“Bots New” With the Indian Government - How Simpragma Helps Beneficiaries Get Their Due By Laurie Wiegler
While bots are helping consumers choose everything from the right square-footage rooms for hotels to the best niche medical practitioners, many people aren’t aware of the technology’s governmental applications.
Simpragma has been helping the Indian government implement bots to streamline its welfare programs for senior citizens, farmers, widows, and citizens living below the poverty line. The schemes are usually in the form of loans and insurance provided by banks and insurance companies upon satisfying basic criteria.
Unfortunately, oftentimes beneficiaries face hurdles when applying for money due them – everything from ignorance of how the system works and which criteria to enter to non-cooperation from banks and insurers. Sometimes the policies are just muddy.
Simpragma was brought in in Uttar Pradesh, where the state government was set up in the Chief Minister’s office to help such beneficiaries. Uttar Pradesh citizens can call a helpline at 1520 or just log in to air their grievance or seek information from among 35 loan and insurance schemes.
According to Simpragma’s Ankush Deshpande, co-founder, “There are an estimated 60 million beneficiaries in Uttar Pradesh. The Institutional Finance department runs a call centre with helpdesk software. Every day more than 4,000 people register their grievances through our system, narrated in either Hindi or English.”
The system then automatically captures necessary information like complainant name, bank name, village name, taluk name, scheme name, and bank branch location.
“The registered grievances are automatically sent to the block development officer of the area of the complaint, and nodal officer of the concerned bank.” (A nodal officer is responsible for assigning a userId and password to officers from what is called his “commissionerate” for purposes of accessing the password-protected areas of the Indian government’s website.)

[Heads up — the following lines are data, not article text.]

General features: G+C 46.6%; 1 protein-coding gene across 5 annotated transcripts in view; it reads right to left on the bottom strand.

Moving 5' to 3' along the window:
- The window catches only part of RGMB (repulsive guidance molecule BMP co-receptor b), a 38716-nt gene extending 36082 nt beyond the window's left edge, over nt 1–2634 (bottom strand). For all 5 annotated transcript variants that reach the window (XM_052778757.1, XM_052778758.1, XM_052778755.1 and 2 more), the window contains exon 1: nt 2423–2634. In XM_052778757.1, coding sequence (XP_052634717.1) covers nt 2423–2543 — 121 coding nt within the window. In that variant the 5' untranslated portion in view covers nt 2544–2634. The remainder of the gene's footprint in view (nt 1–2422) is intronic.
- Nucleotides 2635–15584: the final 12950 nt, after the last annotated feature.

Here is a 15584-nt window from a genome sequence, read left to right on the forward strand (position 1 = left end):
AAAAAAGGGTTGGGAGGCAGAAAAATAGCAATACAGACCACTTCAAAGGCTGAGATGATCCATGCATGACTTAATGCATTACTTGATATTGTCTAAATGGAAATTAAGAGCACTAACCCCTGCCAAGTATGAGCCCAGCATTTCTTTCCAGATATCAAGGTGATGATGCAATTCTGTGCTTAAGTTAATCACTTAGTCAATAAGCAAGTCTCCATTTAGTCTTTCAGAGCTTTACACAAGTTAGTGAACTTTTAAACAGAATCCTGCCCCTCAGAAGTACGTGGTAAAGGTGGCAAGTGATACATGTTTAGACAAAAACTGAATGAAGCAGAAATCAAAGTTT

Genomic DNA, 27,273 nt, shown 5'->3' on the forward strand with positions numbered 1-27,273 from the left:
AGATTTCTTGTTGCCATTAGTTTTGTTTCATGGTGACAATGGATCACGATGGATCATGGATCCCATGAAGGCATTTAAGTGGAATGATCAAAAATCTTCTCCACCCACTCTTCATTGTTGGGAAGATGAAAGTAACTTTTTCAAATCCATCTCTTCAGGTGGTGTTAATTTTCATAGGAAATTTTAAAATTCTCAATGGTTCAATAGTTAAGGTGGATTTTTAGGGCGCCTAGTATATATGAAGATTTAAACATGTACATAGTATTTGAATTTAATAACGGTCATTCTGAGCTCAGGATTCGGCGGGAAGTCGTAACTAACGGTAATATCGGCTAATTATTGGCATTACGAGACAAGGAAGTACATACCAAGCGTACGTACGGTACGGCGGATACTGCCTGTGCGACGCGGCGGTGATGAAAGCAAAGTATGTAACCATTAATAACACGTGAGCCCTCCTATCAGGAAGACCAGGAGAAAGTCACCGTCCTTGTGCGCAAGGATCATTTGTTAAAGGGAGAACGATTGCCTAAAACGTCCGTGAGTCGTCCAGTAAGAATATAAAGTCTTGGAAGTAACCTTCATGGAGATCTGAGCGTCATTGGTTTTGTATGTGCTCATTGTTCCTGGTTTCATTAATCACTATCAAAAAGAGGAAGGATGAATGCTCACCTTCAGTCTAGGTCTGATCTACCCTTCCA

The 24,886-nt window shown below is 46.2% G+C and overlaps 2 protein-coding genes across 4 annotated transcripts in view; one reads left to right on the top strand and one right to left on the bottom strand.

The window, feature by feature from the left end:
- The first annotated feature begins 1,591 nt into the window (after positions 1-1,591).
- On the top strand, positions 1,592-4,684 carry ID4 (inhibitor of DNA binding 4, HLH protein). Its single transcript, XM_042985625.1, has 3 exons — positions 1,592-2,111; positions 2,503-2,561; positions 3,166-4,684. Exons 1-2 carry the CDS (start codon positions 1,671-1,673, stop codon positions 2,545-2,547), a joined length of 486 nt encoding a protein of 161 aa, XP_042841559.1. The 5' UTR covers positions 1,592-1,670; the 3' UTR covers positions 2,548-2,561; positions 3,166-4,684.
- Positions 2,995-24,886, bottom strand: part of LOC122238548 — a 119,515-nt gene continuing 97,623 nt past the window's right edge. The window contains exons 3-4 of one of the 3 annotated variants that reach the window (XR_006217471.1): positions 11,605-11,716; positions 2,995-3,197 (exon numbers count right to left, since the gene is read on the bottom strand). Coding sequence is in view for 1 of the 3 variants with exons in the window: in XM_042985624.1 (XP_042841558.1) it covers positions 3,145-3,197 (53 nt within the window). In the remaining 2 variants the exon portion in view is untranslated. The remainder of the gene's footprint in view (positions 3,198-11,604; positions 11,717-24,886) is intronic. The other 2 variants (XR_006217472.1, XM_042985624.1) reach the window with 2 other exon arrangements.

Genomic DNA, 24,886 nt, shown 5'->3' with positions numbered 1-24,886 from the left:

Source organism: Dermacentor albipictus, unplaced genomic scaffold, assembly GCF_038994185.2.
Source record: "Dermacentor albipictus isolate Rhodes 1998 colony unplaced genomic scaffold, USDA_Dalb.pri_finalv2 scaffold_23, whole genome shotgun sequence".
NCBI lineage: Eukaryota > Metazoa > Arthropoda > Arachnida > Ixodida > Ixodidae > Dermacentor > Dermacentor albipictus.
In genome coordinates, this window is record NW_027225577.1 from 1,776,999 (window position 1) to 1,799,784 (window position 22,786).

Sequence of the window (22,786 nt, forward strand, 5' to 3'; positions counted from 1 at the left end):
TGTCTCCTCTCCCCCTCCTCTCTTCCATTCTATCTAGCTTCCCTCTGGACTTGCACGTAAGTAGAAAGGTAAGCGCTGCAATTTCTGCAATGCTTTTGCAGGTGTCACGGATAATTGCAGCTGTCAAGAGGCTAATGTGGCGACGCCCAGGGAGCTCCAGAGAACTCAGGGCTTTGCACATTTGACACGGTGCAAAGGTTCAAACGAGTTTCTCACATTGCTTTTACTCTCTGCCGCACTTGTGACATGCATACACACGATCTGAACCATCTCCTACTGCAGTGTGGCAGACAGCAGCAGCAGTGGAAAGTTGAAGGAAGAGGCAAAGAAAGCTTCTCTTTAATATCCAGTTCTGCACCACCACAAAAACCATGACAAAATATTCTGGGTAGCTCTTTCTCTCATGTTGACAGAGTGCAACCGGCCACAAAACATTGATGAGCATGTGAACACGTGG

The call centre staff supervised by the director general gets a report and interacts with bank heads to make policy decisions, providing adequate resources to ensure successful schemes, says Deshpande.
While most of us are just figuring out the difference between a bot and bitcoin, Deshpande laughs that the Indian government is a bit more savvy.
“We didn’t have to explain how bots work to them,” he says. “We went to the institutional finance department of Uttar Pradesh just to propose a grievance management system. But to our great surprise, the director general had already had a great vision. He narrated his vision of an automatic system to capture citizen information, registering complaints and driving the workflow to resolve the complaints. He seemed to have prior knowledge of speech-to-text conversion and he told me he would be interested to continue to talk to us, but only if we provided a system aligned with his vision.”
Simpragma had eight days to come back with a proof-of-concept and they did.
“He loved it,” enthuses Deshpande, “and he felt more energized to see his vision manifested. He immediately came up with another vision, about when a person has an accident and calls a helpline, and our system could automatically detect his location. The system would then determine the local police station, hospital, and so on.”
So it’s a win-win?
“Yes, and we’ve also worked with other government entities including the National Institute of Smart Governance New Delhi, for example,” Deshpande shares.
Laurie Wiegler is a London-based freelance tech writer and reporter.